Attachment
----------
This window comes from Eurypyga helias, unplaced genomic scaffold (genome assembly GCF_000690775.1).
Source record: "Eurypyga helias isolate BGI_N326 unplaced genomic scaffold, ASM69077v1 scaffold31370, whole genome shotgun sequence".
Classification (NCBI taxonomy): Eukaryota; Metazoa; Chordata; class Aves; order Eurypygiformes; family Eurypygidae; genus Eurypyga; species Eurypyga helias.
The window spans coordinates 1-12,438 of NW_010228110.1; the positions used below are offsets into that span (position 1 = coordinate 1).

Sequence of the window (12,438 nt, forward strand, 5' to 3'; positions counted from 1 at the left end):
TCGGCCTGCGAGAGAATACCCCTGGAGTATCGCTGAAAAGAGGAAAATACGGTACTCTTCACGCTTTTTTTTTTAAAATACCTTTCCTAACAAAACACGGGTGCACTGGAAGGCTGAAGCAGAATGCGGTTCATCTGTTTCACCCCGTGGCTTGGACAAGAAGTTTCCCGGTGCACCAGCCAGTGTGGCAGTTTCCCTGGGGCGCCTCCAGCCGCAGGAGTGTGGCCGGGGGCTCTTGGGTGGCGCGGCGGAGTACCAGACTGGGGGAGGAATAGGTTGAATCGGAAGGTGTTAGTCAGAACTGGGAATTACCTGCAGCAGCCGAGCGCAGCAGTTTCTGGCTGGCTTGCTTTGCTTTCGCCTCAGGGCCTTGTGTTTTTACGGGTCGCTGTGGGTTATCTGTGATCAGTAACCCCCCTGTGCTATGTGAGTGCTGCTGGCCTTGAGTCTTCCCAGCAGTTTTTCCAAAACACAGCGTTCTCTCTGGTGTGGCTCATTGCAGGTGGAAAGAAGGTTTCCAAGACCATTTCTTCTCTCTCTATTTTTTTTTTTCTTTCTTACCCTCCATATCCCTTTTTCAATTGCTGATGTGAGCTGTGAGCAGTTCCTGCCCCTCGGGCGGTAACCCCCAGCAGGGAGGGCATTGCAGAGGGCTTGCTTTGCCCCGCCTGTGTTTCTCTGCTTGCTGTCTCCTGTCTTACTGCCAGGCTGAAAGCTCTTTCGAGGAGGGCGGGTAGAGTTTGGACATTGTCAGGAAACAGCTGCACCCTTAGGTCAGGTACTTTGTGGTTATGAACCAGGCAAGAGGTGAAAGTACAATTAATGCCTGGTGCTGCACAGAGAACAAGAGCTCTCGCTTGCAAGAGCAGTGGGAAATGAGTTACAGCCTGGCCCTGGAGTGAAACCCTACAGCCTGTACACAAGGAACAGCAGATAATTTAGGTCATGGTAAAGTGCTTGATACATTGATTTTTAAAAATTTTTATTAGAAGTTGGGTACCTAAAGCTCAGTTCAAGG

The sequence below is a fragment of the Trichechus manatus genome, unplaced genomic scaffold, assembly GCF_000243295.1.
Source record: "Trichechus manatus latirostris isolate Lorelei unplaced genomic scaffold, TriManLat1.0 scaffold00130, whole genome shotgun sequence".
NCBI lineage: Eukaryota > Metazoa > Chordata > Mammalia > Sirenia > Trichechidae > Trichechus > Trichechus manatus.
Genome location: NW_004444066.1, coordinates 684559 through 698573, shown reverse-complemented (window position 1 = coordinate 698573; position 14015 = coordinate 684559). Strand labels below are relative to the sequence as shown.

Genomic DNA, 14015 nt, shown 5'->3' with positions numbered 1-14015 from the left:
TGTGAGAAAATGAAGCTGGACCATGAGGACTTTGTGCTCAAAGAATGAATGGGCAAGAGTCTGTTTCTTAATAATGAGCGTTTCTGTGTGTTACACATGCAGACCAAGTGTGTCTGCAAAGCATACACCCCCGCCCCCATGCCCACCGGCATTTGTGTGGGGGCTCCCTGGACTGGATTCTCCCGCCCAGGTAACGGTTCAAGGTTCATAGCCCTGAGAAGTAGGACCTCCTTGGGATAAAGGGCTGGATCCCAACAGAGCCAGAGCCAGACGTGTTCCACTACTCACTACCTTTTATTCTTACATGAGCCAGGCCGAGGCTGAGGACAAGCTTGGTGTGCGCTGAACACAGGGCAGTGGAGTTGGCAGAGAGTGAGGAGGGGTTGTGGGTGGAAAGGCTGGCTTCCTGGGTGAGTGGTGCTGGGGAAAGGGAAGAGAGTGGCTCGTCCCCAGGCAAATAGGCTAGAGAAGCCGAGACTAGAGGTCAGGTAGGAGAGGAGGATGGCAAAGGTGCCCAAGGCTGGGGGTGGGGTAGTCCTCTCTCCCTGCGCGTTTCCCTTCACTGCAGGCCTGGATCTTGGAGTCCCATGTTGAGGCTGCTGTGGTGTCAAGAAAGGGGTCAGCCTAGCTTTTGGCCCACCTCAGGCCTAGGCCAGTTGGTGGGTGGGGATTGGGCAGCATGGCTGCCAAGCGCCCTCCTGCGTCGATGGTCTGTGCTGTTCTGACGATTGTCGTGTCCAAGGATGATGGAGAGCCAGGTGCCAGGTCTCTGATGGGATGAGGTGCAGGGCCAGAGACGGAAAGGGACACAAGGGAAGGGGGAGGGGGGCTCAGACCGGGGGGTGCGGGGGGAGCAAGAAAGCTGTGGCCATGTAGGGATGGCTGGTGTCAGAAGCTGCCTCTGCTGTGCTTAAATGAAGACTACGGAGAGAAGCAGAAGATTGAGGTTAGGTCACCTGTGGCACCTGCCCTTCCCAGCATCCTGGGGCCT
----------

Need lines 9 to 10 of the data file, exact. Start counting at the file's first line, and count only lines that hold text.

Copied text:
NCBI lineage: Eukaryota > Metazoa > Chordata > Mammalia > Sirenia > Trichechidae > Trichechus > Trichechus manatus.
Genome location: NW_004444066.1, coordinates 684559 through 698573, shown reverse-complemented (window position 1 = coordinate 698573; position 14015 = coordinate 684559). Strand labels below are relative to the sequence as shown.